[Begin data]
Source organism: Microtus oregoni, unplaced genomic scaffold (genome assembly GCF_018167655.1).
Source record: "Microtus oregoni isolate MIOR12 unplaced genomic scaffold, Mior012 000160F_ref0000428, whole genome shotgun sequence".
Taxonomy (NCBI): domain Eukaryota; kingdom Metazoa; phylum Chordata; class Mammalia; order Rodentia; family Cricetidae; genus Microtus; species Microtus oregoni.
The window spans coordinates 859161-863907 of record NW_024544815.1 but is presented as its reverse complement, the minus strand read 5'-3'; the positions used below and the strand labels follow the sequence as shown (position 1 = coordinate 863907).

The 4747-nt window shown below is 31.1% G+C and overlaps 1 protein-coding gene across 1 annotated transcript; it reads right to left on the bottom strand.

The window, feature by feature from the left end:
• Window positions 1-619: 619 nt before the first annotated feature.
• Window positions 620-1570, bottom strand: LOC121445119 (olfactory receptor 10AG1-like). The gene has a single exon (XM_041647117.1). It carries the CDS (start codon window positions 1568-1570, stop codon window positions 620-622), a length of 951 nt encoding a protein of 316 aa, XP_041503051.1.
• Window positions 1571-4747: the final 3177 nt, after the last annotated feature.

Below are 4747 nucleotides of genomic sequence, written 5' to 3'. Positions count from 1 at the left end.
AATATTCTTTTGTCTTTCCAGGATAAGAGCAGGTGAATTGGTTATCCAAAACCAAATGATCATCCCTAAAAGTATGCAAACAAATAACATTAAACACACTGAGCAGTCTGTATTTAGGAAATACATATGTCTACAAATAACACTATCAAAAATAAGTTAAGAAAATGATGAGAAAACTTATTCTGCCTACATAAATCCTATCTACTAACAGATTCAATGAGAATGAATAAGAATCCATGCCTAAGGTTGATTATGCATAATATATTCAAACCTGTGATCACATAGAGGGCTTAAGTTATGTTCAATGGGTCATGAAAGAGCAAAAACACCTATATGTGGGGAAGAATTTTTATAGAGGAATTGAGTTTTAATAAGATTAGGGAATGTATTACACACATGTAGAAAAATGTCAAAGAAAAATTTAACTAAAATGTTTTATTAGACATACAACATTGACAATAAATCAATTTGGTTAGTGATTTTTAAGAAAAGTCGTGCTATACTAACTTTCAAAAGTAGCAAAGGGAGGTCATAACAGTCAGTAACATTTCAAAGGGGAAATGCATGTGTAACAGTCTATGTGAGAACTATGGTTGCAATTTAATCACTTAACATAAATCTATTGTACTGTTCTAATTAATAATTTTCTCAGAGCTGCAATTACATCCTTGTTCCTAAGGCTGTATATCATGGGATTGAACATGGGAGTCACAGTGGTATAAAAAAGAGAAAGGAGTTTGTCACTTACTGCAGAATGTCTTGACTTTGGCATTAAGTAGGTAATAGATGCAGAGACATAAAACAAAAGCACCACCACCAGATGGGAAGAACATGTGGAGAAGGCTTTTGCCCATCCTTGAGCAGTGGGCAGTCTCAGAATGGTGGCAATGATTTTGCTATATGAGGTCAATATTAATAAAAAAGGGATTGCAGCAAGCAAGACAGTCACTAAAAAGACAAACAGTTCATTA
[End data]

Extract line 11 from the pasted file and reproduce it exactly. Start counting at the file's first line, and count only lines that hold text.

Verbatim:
AATATTCTTTTGTCTTTCCAGGATAAGAGCAGGTGAATTGGTTATCCAAAACCAAATGATCATCCCTAAAAGTATGCAAACAAATAACATTAAACACACTGAGCAGTCTGTATTTAGGAAATACATATGTCTACAAATAACACTATCAAAAATAAGTTAAGAAAATGATGAGAAAACTTATTCTGCCTACATAAATCCTATCTACTAACAGATTCAATGAGAATGAATAAGAATCCATGCCTAAGGTTGATTATGCATAATATATTCAAACCTGTGATCACATAGAGGGCTTAAGTTATGTTCAATGGGTCATGAAAGAGCAAAAACACCTATATGTGGGGAAGAATTTTTATAGAGGAATTGAGTTTTAATAAGATTAGGGAATGTATTACACACATGTAGAAAAATGTCAAAGAAAAATTTAACTAAAATGTTTTATTAGACATACAACATTGACAATAAATCAATTTGGTTAGTGATTTTTAAGAAAAGTCGTGCTATACTAACTTTCAAAAGTAGCAAAGGGAGGTCATAACAGTCAGTAACATTTCAAAGGGGAAATGCATGTGTAACAGTCTATGTGAGAACTATGGTTGCAATTTAATCACTTAACATAAATCTATTGTACTGTTCTAATTAATAATTTTCTCAGAGCTGCAATTACATCCTTGTTCCTAAGGCTGTATATCATGGGATTGAACATGGGAGTCACAGTGGTATAAAAAAGAGAAAGGAGTTTGTCACTTACTGCAGAATGTCTTGACTTTGGCATTAAGTAGGTAATAGATGCAGAGACATAAAACAAAAGCACCACCACCAGATGGGAAGAACATGTGGAGAAGGCTTTTGCCCATCCTTGAGCAGTGGGCAGTCTCAGAATGGTGGCAATGATTTTGCTATATGAGGTCAATATTAATAAAAAAGGGATTGCAGCAAGCAAGACAGTCACTAAAAAGACAAACAGTTCATTA